Ames is nice too, I just don't know as much about it. If I was going to choose between the two, I'd pick Iowa City, but Ames would be a fine place to live if Iowa State was more suited for your major. And it's a little cheaper.
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Old 12-18-2008, 10:11 PM
 
Location: Chicago
3,340 posts, read 8,962,422 times
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Most of the Western Midwest/Plains have good economies right now, sure they are growing through some difficulty but not much and most companies are still hiring, or at least here In Omaha but Nebraska and Iowa are pretty much twin states so I assume its the same over there.
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Old 12-19-2008, 06:02 AM
 
Location: Iowa
22 posts, read 56,433 times
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The economy is slowing in Dubuque. If you look at the boom/bust cycle and compare it with Las Vegas, then Dubuque looks pretty good. It didn't boom like Vegas so it won't bust as bad either. Excess liquidity is going to get shaken out of every community as this economy worsens.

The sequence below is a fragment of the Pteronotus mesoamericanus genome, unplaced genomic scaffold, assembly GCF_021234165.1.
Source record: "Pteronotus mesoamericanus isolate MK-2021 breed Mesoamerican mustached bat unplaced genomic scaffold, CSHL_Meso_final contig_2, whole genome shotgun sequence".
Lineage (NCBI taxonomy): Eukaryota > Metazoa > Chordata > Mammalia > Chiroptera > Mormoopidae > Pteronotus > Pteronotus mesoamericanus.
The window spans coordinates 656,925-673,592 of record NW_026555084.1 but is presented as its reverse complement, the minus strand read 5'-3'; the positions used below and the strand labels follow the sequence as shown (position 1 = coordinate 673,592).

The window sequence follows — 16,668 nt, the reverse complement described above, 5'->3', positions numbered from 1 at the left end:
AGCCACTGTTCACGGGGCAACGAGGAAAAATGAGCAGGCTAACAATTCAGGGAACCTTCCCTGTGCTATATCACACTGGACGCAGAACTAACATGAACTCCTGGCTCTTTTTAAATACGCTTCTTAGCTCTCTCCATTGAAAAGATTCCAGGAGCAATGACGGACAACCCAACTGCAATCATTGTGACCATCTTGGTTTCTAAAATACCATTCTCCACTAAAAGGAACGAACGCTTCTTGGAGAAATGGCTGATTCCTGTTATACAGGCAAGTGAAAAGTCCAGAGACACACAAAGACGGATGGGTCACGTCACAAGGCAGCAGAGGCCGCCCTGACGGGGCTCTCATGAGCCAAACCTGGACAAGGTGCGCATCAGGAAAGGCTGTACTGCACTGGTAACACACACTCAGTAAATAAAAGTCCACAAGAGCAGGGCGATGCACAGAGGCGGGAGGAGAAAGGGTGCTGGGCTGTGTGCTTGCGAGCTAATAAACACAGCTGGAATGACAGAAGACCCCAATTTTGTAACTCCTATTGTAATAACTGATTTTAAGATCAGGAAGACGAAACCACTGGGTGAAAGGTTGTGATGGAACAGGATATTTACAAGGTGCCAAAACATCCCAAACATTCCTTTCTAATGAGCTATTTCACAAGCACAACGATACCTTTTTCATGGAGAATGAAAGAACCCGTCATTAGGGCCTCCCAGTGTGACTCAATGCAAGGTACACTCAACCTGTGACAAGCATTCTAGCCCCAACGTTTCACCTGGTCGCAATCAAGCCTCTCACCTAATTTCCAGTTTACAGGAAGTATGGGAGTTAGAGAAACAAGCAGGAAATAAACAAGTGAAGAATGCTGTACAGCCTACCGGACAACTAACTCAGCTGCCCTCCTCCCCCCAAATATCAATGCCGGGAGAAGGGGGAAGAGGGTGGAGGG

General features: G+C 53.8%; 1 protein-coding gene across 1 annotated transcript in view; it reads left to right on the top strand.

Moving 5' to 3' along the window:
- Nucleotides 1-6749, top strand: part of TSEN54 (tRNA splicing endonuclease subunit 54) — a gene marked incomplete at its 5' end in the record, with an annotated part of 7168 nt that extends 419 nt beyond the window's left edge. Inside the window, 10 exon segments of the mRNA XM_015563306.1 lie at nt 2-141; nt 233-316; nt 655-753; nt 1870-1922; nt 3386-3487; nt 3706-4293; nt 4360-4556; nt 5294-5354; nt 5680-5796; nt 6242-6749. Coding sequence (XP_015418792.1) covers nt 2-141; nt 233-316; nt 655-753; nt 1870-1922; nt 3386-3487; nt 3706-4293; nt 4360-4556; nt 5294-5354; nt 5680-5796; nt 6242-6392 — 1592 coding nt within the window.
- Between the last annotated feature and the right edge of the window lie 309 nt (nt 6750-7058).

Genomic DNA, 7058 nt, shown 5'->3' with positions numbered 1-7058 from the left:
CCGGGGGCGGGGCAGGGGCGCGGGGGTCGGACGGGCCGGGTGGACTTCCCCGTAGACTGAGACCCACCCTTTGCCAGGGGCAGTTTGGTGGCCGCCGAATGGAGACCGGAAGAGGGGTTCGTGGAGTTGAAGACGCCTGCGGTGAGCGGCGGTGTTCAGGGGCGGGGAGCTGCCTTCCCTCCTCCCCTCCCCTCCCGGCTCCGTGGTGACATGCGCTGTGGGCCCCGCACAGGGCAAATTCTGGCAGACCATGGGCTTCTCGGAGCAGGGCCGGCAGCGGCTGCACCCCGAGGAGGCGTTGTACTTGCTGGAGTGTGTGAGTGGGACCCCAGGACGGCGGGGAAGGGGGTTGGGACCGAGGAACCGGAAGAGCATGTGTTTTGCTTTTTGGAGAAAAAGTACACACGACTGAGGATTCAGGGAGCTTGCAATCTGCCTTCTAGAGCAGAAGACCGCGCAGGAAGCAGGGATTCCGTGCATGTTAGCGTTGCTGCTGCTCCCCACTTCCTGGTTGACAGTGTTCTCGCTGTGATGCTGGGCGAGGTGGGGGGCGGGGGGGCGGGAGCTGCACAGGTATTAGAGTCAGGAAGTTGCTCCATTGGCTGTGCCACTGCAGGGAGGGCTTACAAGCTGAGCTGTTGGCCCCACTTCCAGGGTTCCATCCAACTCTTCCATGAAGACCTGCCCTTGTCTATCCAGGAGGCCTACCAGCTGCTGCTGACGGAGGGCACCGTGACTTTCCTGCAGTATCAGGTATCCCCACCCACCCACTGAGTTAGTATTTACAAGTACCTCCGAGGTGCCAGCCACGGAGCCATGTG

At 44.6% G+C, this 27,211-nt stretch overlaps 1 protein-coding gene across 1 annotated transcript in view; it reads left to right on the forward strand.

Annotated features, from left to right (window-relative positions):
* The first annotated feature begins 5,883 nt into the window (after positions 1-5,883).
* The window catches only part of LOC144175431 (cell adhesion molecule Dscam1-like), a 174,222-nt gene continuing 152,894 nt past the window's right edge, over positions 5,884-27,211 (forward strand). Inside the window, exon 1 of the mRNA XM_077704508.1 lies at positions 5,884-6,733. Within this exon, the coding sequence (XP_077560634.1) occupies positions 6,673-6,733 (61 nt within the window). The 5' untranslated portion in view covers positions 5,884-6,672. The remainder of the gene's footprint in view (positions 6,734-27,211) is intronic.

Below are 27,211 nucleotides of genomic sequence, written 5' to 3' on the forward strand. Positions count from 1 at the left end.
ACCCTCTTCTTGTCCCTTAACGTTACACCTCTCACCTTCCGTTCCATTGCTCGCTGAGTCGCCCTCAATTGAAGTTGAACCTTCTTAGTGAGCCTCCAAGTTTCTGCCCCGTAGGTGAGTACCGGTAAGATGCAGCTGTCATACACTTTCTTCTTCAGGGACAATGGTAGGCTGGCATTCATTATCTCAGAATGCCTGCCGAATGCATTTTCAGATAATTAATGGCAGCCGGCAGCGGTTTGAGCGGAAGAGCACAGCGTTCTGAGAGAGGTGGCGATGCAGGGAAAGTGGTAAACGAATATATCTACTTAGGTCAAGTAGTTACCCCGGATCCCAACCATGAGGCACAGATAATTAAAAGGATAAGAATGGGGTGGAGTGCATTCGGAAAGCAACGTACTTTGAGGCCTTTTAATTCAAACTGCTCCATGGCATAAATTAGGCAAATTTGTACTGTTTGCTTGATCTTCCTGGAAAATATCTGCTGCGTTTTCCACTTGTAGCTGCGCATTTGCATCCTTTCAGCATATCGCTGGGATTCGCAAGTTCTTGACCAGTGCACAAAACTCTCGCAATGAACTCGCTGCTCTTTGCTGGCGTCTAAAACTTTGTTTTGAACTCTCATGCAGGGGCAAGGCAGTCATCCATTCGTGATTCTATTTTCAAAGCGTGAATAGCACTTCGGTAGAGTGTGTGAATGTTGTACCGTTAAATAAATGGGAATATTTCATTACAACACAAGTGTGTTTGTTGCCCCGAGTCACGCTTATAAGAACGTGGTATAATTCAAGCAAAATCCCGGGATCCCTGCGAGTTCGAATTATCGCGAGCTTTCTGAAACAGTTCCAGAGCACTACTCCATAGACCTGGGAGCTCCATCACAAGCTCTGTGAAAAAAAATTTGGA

What do you mean by "assistance"? If you're skills are in high demand then a prospective employer may offer a relocation allowance as part of the deal.
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Old 12-19-2008, 08:30 AM
 
5 posts, read 58,695 times
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Red face Iowa is a nice place to live--pros and cons like any area

We moved to the Des Moines area of Iowa in August 2007 (a year ago) from Northern Virginia (just outside Washington DC). The economy here is very diverse and seems strong, although the economic slowdown is having an impact. I think Iowa is in much better shape than many other areas of the country.

As far as education, the public schools here are not anywhere as good as they were in NoVa, but that area has some of the best schools in the nation. The schools here are far behind the times, and each little city has its own school system. The high schools are much more focused on sports than academics, that is my major complaint. The teachers here are not nearly as professional as in my old home town. The school holds open teacher slots for people who can coach, for example, instead of hiring teachers based on their ability to teach. So, the academic atmosphere is very weak.

Having said that, the college system here is very affordable. Students can earn lots of college credit during high school that is guaranteed to transfer to the three state colleges, which are very inexpensive for residents. I don't think the quality of education is tops, but it lets everyone get a solid college education at very low cost.